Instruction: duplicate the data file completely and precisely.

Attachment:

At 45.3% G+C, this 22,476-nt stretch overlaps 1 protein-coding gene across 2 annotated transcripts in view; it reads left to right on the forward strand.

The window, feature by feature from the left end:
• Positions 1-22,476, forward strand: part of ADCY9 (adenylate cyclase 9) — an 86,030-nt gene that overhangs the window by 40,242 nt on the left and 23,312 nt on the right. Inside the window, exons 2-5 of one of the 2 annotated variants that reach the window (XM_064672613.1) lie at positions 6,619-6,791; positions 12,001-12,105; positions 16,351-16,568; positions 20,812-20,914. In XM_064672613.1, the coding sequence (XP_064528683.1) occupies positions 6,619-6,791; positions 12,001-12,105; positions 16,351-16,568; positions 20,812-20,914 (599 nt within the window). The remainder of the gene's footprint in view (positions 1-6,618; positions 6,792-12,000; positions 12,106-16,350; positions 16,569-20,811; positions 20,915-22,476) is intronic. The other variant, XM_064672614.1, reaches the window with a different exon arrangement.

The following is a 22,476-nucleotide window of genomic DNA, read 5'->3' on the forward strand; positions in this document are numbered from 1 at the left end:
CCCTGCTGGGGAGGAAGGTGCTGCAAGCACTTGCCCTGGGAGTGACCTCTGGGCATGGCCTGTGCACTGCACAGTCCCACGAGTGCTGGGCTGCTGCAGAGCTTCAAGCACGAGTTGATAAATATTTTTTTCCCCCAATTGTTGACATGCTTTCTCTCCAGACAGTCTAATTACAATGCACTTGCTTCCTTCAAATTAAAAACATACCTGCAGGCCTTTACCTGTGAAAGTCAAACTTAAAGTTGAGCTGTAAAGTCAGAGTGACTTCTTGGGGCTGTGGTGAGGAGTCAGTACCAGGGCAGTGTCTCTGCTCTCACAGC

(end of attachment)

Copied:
At 45.3% G+C, this 22,476-nt stretch overlaps 1 protein-coding gene across 2 annotated transcripts in view; it reads left to right on the forward strand.

The window, feature by feature from the left end:
• Positions 1-22,476, forward strand: part of ADCY9 (adenylate cyclase 9) — an 86,030-nt gene that overhangs the window by 40,242 nt on the left and 23,312 nt on the right. Inside the window, exons 2-5 of one of the 2 annotated variants that reach the window (XM_064672613.1) lie at positions 6,619-6,791; positions 12,001-12,105; positions 16,351-16,568; positions 20,812-20,914. In XM_064672613.1, the coding sequence (XP_064528683.1) occupies positions 6,619-6,791; positions 12,001-12,105; positions 16,351-16,568; positions 20,812-20,914 (599 nt within the window). The remainder of the gene's footprint in view (positions 1-6,618; positions 6,792-12,000; positions 12,106-16,350; positions 16,569-20,811; positions 20,915-22,476) is intronic. The other variant, XM_064672614.1, reaches the window with a different exon arrangement.

The following is a 22,476-nucleotide window of genomic DNA, read 5'->3' on the forward strand; positions in this document are numbered from 1 at the left end:
CCCTGCTGGGGAGGAAGGTGCTGCAAGCACTTGCCCTGGGAGTGACCTCTGGGCATGGCCTGTGCACTGCACAGTCCCACGAGTGCTGGGCTGCTGCAGAGCTTCAAGCACGAGTTGATAAATATTTTTTTCCCCCAATTGTTGACATGCTTTCTCTCCAGACAGTCTAATTACAATGCACTTGCTTCCTTCAAATTAAAAACATACCTGCAGGCCTTTACCTGTGAAAGTCAAACTTAAAGTTGAGCTGTAAAGTCAGAGTGACTTCTTGGGGCTGTGGTGAGGAGTCAGTACCAGGGCAGTGTCTCTGCTCTCACAGC